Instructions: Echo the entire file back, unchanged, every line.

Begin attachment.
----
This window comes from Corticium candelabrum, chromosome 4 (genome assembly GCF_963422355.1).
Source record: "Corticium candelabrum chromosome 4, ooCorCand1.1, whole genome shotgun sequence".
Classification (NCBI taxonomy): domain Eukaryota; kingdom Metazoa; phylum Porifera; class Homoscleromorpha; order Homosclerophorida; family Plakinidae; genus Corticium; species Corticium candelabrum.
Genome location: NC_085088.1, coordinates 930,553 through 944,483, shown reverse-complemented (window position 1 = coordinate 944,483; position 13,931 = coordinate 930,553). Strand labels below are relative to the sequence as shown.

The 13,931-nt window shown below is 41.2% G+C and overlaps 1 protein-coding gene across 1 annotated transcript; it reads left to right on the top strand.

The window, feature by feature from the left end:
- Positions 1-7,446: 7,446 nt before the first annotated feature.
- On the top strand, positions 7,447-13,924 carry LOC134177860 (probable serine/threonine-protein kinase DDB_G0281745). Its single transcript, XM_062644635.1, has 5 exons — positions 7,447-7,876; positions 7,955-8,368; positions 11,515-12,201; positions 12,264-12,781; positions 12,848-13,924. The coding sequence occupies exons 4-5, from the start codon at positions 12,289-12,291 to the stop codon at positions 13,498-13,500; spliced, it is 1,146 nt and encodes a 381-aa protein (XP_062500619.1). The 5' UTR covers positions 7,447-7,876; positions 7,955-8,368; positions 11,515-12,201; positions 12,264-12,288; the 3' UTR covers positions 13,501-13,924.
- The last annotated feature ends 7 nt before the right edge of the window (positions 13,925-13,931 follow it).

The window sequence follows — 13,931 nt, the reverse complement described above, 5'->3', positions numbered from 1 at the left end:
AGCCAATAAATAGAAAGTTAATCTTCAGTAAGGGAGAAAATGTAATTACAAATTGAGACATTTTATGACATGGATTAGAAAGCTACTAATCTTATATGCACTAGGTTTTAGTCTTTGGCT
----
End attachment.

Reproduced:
This window comes from Corticium candelabrum, chromosome 4 (genome assembly GCF_963422355.1).
Source record: "Corticium candelabrum chromosome 4, ooCorCand1.1, whole genome shotgun sequence".
Classification (NCBI taxonomy): domain Eukaryota; kingdom Metazoa; phylum Porifera; class Homoscleromorpha; order Homosclerophorida; family Plakinidae; genus Corticium; species Corticium candelabrum.
Genome location: NC_085088.1, coordinates 930,553 through 944,483, shown reverse-complemented (window position 1 = coordinate 944,483; position 13,931 = coordinate 930,553). Strand labels below are relative to the sequence as shown.

The 13,931-nt window shown below is 41.2% G+C and overlaps 1 protein-coding gene across 1 annotated transcript; it reads left to right on the top strand.

The window, feature by feature from the left end:
- Positions 1-7,446: 7,446 nt before the first annotated feature.
- On the top strand, positions 7,447-13,924 carry LOC134177860 (probable serine/threonine-protein kinase DDB_G0281745). Its single transcript, XM_062644635.1, has 5 exons — positions 7,447-7,876; positions 7,955-8,368; positions 11,515-12,201; positions 12,264-12,781; positions 12,848-13,924. The coding sequence occupies exons 4-5, from the start codon at positions 12,289-12,291 to the stop codon at positions 13,498-13,500; spliced, it is 1,146 nt and encodes a 381-aa protein (XP_062500619.1). The 5' UTR covers positions 7,447-7,876; positions 7,955-8,368; positions 11,515-12,201; positions 12,264-12,288; the 3' UTR covers positions 13,501-13,924.
- The last annotated feature ends 7 nt before the right edge of the window (positions 13,925-13,931 follow it).

The window sequence follows — 13,931 nt, the reverse complement described above, 5'->3', positions numbered from 1 at the left end:
AGCCAATAAATAGAAAGTTAATCTTCAGTAAGGGAGAAAATGTAATTACAAATTGAGACATTTTATGACATGGATTAGAAAGCTACTAATCTTATATGCACTAGGTTTTAGTCTTTGGCT